But the one that really stands out for some reason is Joan Baez. When I was a young kid, someone gave me a Joan Baez record which I loved. I didn’t even know who she was really. And then later kind of figured out that she was one of the great influences of American folk music and a great musician with a wonderful voice and a wonderful sense of poetry.

And I think all her ideas were kind of on the right side of the line as well, you know, she was fighting for the right team as it were. And yeah,

amazing to meet her. And she was thrilled that the kind of younger generation of kind of UK synth pop troublemakers were also getting involved in activism, you know, so it was a great meeting.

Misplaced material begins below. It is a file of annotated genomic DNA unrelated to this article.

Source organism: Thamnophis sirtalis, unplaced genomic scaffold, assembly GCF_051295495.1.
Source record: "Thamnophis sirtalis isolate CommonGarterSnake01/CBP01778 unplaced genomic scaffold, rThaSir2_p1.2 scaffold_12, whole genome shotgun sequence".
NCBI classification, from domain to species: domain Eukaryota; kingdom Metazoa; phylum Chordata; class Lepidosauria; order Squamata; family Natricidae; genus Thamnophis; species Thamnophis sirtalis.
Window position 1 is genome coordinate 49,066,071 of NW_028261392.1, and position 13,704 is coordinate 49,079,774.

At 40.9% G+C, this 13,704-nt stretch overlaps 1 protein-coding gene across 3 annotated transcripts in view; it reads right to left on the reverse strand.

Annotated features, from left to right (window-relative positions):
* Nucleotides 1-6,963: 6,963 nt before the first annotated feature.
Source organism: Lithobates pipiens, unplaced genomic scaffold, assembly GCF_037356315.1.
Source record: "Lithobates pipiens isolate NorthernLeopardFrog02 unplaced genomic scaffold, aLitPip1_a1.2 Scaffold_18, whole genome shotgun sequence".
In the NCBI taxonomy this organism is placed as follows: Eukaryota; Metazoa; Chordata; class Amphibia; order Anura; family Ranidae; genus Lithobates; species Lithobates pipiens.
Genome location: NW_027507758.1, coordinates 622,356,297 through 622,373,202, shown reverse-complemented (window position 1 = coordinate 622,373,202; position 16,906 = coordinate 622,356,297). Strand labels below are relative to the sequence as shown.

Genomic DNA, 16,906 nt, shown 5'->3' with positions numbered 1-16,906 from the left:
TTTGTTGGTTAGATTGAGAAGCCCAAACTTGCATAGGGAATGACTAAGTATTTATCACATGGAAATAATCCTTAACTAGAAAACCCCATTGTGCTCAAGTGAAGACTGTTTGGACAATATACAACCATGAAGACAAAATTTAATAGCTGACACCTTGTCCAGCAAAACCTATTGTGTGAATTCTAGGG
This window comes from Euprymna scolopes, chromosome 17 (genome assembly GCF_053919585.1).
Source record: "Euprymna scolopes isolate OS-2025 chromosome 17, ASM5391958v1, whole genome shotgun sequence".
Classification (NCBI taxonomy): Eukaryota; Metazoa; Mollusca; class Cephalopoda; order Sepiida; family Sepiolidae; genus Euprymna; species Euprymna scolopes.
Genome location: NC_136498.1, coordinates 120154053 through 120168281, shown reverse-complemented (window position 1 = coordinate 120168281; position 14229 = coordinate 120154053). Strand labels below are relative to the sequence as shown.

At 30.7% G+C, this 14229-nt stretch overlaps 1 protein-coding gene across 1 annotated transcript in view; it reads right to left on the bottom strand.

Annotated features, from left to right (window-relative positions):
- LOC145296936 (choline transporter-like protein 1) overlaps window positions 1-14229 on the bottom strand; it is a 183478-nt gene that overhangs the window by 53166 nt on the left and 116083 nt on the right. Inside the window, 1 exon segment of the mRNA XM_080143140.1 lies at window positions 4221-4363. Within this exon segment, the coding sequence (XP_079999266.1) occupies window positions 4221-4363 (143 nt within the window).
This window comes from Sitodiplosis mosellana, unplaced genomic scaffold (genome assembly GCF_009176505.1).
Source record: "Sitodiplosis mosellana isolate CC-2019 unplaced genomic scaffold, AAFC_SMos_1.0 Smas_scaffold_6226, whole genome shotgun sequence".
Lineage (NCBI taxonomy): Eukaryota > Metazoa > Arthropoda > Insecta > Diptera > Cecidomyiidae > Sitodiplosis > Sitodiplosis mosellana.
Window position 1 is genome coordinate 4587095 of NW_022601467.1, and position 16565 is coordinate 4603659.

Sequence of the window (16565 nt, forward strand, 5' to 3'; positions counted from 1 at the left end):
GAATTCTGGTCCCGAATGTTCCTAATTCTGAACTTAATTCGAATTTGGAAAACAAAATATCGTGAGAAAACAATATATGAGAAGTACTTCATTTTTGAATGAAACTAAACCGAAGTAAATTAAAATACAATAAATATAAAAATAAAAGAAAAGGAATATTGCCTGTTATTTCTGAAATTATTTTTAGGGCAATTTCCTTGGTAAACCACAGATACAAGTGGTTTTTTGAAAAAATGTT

That’s really cool. My God. We’ll be right back with the “Taken a Walk” podcast. Welcome back to the “Taken a Walk” podcast. – Tell me how you got involved in some of these things that I want you to explain to the audience and explain to me.

Experimental, electronic, babble and collab. What is that, sir? – Well, babble was what the Thompson Twins turned into when they decided to go back into the underground and made two albums.

It was basically Alanna and myself. We signed a new record deal and said, “Yeah, but we don’t want to be top 40 popsters anymore.” As a result,

we felt free to reengage with the underground because there’s something fertile in that soil, which you can then translate into more commercial activity,

I guess. But there’s something really fertile in the underground that I really like. And so I always keep at least one toe in that water, and it helps. And it’s very interesting.

Collab was also another kind, and that was really, really experimental music collab. It’s kind of ambient textural sound, really. And it’s important to do these things.